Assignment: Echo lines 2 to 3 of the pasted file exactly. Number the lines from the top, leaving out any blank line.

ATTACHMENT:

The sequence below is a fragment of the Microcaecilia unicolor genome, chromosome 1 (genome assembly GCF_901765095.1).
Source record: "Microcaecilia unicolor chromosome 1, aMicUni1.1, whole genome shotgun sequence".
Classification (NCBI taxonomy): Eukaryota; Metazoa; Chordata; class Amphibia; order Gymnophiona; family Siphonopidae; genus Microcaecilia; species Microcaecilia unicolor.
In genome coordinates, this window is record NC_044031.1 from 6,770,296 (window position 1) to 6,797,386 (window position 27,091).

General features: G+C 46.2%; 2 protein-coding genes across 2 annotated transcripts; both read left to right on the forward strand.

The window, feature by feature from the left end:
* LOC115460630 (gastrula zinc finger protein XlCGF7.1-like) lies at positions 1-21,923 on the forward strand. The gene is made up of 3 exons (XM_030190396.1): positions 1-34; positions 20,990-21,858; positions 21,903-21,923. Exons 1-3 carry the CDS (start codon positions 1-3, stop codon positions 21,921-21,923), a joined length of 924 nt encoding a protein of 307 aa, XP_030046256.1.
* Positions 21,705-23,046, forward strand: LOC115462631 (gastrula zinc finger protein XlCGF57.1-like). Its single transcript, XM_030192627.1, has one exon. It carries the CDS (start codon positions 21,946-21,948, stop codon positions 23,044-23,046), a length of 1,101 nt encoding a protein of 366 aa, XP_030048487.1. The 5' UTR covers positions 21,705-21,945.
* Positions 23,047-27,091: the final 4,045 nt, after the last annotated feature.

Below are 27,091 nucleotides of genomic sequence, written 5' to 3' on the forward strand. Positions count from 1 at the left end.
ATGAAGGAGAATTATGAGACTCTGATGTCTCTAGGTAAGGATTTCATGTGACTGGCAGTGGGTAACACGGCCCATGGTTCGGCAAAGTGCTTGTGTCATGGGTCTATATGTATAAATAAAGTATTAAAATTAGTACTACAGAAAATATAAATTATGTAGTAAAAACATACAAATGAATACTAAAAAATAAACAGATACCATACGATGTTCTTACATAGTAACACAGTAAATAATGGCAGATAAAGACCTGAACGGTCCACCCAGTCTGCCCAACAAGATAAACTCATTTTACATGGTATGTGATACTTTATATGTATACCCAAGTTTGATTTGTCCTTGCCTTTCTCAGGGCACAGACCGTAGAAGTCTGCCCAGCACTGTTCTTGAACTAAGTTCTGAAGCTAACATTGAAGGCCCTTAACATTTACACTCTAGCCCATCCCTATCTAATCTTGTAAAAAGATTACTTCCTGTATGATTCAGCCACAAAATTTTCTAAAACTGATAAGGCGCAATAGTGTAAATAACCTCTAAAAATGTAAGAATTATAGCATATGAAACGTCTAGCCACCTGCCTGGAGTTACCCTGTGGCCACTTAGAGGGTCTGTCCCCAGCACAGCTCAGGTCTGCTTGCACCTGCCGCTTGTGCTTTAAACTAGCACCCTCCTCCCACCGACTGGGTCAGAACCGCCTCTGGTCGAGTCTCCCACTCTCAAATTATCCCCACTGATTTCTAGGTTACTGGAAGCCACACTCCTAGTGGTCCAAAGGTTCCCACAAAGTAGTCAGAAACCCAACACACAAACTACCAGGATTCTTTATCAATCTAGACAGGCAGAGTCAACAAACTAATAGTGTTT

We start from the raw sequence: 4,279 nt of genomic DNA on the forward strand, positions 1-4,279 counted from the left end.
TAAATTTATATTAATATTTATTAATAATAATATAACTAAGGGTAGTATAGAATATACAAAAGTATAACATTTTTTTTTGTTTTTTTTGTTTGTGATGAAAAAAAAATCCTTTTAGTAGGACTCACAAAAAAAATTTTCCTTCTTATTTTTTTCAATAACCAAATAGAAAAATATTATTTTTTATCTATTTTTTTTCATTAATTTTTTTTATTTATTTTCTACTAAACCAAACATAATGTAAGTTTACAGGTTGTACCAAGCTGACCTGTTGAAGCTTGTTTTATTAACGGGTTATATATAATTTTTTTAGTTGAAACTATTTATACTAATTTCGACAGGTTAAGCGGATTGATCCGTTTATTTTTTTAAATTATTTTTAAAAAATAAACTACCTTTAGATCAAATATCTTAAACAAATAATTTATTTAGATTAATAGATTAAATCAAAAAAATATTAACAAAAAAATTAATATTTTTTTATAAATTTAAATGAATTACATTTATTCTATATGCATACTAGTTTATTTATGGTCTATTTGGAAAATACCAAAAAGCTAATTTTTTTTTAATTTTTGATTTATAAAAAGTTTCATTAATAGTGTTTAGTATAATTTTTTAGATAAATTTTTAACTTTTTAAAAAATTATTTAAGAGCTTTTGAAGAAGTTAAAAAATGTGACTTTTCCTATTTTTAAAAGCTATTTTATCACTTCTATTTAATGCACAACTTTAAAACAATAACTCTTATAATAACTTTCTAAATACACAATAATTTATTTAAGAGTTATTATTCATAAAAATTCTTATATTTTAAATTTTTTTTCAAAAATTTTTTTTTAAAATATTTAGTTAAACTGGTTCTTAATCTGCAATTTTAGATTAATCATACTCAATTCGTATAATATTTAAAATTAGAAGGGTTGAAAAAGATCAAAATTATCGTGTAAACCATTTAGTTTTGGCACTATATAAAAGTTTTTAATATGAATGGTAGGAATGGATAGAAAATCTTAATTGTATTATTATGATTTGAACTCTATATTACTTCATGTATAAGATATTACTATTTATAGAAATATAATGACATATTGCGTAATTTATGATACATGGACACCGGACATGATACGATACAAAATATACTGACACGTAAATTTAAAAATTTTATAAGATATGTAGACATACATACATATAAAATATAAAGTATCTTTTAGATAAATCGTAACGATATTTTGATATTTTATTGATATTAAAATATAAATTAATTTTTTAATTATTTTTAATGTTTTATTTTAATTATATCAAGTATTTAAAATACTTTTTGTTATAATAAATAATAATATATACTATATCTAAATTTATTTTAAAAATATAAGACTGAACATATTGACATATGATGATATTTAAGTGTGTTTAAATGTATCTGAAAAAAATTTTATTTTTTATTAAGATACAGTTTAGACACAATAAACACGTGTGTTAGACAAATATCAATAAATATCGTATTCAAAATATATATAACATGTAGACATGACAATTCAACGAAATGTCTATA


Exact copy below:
Source record: "Microcaecilia unicolor chromosome 1, aMicUni1.1, whole genome shotgun sequence".
Classification (NCBI taxonomy): Eukaryota; Metazoa; Chordata; class Amphibia; order Gymnophiona; family Siphonopidae; genus Microcaecilia; species Microcaecilia unicolor.